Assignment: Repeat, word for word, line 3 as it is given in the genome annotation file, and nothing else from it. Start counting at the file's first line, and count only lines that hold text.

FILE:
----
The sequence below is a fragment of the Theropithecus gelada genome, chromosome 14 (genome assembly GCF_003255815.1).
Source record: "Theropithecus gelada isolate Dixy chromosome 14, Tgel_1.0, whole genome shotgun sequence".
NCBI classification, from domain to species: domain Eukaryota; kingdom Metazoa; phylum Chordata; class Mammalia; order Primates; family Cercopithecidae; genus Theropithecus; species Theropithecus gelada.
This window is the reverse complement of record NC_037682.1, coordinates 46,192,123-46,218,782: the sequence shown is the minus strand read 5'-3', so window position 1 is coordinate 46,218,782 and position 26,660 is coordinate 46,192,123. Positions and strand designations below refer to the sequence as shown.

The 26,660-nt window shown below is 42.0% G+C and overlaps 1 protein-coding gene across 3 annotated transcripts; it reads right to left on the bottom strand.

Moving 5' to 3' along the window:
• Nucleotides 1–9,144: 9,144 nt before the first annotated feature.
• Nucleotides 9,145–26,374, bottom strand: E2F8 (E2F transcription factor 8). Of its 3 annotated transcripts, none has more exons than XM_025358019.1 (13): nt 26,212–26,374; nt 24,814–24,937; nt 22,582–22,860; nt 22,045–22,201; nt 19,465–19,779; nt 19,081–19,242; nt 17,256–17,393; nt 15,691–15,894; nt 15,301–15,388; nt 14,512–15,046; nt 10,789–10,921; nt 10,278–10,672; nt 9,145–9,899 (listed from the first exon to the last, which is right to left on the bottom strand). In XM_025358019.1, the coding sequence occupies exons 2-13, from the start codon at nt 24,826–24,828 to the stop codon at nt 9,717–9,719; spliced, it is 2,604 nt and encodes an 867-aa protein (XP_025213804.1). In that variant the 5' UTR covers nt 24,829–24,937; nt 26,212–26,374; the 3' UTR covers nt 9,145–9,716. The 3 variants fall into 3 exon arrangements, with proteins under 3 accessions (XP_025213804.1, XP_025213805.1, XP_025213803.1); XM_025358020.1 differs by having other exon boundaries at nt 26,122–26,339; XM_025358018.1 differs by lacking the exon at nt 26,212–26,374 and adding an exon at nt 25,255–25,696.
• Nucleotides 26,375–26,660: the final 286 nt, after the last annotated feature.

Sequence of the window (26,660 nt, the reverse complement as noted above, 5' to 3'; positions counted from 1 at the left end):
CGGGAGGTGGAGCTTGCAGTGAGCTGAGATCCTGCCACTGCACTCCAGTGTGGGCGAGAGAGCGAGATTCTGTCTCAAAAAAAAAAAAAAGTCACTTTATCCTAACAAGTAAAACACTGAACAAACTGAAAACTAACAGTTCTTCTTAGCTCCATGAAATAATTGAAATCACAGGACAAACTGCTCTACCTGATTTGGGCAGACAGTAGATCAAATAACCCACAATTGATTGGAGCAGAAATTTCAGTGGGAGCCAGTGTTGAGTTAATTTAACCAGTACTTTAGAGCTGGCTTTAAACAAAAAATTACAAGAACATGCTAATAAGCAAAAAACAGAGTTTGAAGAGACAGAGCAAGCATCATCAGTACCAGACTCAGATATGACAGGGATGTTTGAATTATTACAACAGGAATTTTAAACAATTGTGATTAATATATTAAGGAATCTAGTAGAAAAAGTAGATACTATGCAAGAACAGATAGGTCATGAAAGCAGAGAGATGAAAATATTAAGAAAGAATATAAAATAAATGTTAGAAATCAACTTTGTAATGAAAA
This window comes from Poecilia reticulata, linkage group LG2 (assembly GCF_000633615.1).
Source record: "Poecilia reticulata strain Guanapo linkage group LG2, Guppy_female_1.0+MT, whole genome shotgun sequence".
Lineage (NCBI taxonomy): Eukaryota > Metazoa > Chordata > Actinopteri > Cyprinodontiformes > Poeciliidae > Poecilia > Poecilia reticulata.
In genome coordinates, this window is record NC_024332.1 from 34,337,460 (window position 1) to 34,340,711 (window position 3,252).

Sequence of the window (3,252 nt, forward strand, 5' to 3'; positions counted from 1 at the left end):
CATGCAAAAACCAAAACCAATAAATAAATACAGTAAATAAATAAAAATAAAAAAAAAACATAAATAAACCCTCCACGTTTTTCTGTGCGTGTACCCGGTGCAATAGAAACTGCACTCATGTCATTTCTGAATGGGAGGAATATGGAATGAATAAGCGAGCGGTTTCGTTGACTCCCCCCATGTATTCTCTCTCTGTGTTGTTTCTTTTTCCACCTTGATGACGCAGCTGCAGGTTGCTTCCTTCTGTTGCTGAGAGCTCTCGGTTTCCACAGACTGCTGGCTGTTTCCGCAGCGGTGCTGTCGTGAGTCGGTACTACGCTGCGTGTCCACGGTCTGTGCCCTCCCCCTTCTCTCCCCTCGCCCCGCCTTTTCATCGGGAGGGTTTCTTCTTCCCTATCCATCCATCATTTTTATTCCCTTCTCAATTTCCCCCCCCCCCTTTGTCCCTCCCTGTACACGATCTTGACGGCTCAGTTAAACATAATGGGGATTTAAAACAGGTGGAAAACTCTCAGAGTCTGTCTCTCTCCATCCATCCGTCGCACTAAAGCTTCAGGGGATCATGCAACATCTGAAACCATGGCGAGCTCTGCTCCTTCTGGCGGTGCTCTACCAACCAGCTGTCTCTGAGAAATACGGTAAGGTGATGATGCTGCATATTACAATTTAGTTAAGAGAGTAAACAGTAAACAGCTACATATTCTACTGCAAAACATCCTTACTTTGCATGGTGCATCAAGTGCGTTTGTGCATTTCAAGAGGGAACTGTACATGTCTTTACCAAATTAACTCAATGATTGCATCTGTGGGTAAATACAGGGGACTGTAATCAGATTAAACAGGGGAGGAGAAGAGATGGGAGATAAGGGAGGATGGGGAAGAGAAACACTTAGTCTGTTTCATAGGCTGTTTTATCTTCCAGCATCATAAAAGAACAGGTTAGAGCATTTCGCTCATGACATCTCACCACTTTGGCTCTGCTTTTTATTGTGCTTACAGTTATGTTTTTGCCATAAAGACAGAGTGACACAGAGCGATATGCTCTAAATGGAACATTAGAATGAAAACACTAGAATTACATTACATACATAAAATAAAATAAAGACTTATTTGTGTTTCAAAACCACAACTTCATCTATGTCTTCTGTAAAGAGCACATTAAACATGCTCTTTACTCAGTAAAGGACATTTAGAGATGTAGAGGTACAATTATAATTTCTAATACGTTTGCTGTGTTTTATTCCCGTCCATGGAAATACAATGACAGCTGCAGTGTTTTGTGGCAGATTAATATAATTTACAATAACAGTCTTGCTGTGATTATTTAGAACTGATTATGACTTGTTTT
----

NCBI classification, from domain to species: domain Eukaryota; kingdom Metazoa; phylum Chordata; class Mammalia; order Primates; family Cercopithecidae; genus Theropithecus; species Theropithecus gelada.